Let Amarnath Yatra go smoothly
Jammu and Kashmir Government imposing restrictions on themovement of civilian traffic for five hours on Srinagar-Jammu National Highwayfrom Pantha Chowk to Nashree to facilitate the movement of Amarnath pilgrimshas triggered a row.
All the political parties have cut across the party lines todenounce the five hour restriction on the civilian vehicular movement and onthe trains plying between Srinagar to Banihal.
The restrictions on the movement of the civilian vehicles,according to the authorities, have been imposed due to security reasons. Thereis no doubt about the fact that security of pilgrims cannot be compromised withbut along with that the government needs to take a note of the problems beingfaced by the locals due to the 5-hour restriction decision.
Just few days ago the Jammu and Kashmir Governor Satya PalMalik said that it's the people of the Valley who make the yatra successful. Ifit's so, then the government should reconsider its decision to restrict themovement of the civilians on the highway.
The Srinagar-Jammu National Highway has been in news sincethe beginning of this year. It remained closed for more than thirty days due tothe inclement weather conditions in the winter months. The highway closure ledto the shortage of essential commodities in the Valley. The highway once againhogged the headlines in February this year after a suicide bomber rammed theexplosive laden vehicle with a bus carrying Central Reserve Police Force (CRPF)personnel near Lethpora in south Kashmir's Pulwama district. The attack left atleast 40 CRPF men dead. It shook the entire security apparatus and stringentmeasures were put in place to facilitate the movement of the security forcesconvoy.
In April this year the administration imposed therestrictions on the movement of civilian vehicles from Baramulla to Udhampurtwice in a week to pave the way for movement of the convoys of the securityforces. The ban was lifted in phased manner and soon after the Lok Sabhaelections ended the restrictions were done away with.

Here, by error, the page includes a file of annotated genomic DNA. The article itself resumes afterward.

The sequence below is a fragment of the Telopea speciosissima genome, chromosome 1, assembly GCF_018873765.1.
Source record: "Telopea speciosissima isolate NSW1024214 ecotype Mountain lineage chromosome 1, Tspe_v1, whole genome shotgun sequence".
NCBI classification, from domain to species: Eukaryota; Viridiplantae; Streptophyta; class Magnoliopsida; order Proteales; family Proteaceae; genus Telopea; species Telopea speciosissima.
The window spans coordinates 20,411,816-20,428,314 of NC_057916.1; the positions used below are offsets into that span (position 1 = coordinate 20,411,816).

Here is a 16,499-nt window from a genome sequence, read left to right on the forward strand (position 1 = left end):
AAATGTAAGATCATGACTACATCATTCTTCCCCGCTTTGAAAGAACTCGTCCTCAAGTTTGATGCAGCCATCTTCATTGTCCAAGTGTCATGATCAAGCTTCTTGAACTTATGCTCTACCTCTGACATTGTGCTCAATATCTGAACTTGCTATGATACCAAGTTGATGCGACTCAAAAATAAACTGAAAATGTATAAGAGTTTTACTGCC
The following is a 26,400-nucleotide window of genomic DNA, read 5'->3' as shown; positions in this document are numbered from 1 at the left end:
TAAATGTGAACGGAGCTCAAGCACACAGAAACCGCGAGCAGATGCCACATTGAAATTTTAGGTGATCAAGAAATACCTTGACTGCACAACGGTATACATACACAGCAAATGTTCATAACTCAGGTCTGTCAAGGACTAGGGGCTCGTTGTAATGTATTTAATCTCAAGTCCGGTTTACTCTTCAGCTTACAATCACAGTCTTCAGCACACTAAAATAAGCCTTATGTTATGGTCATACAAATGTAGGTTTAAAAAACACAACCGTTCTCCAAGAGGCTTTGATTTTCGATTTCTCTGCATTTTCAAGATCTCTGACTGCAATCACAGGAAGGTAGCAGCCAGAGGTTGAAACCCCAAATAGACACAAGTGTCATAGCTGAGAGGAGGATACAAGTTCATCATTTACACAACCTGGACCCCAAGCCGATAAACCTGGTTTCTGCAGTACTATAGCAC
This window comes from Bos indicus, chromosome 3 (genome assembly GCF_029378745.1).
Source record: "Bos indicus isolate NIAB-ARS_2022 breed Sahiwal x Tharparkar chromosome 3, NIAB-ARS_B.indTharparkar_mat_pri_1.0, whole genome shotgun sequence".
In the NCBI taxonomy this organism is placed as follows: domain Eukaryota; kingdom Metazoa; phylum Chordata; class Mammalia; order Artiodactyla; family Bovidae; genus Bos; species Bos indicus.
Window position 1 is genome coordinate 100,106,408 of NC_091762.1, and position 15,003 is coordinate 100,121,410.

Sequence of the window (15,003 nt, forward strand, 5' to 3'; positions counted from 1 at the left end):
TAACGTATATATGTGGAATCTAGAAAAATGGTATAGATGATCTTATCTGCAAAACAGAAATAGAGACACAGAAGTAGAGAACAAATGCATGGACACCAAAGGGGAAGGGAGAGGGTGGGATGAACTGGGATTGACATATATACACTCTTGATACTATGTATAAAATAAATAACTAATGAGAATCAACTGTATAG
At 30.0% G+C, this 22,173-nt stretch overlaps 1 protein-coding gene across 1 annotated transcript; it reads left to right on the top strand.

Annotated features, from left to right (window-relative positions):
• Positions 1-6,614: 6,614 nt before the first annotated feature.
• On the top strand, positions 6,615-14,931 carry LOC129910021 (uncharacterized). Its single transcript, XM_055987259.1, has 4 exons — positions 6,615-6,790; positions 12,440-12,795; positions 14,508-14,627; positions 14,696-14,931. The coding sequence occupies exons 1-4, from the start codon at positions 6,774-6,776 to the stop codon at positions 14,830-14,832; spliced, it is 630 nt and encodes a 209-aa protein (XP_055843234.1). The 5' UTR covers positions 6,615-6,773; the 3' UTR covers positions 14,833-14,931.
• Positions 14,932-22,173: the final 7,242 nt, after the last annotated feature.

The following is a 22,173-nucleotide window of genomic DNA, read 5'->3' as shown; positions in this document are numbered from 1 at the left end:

Despite the highway ban being lifted the security forcesdidn't lower the guard and keep a strict vigil on the highway. After the commencement of the 45-day annualAmarnath Yatra, the authorities issued another order stating that no civilianvehicles would move on the highway from 10 am to 3 pm.
People at the helm believe that the restriction order cannotbe compromised with and people would have to bear with the administration tillthe annual pilgrimage ends. This yearAmarnath yatra seems to be just a security related affair and it's completelydifferent from the past years. Earlier pilgrims used to keep on arriving andleaving the Valley 24×7. Besides paying obeisance at the cave shrine they usedto visit different areas and one could see the pilgrims everywhere in Kashmir.This time around the pilgrims are not being allowed to move as per their willand they have been left with no other option other than to follow theinstructions.
The annual Amarnath yatra, which used to symbolize thecommunal harmony has got confined to high security affair. The security planfor the ongoing pilgrimage looks fool proof as the authorities have not leftmuch to the chance. People at the helm seem to be of the opinion that nochances can be taken till the situation returns to normal in South Kashmir,which is considered to be the citadel of the militancy.
The Pulwama attack has changed the security scenario in theValley and it looks like that nineties have returned. One hopes that situationin Kashmir changes fast and changes for the good so that the people as well asthe Amarnath pilgrims could breathe easy.
People at the helm need to bear it in mind that the local populace in Kashmir has been a part and parcel of the annual Amarnath pilgrimage for the past many decades there was time when the Amarnath Yatra was managed by locals only and administration had no role to play in it. May be some fringe elements want to disrupt the annual pilgrimage but maximum people in Kashmir want annual Amarnath pilgrimage to be conducted smoothly as they know that these pilgrims act as brand ambassadors for Kashmir and its people.
The writer is a Former Journalist and member of JK Youthalliance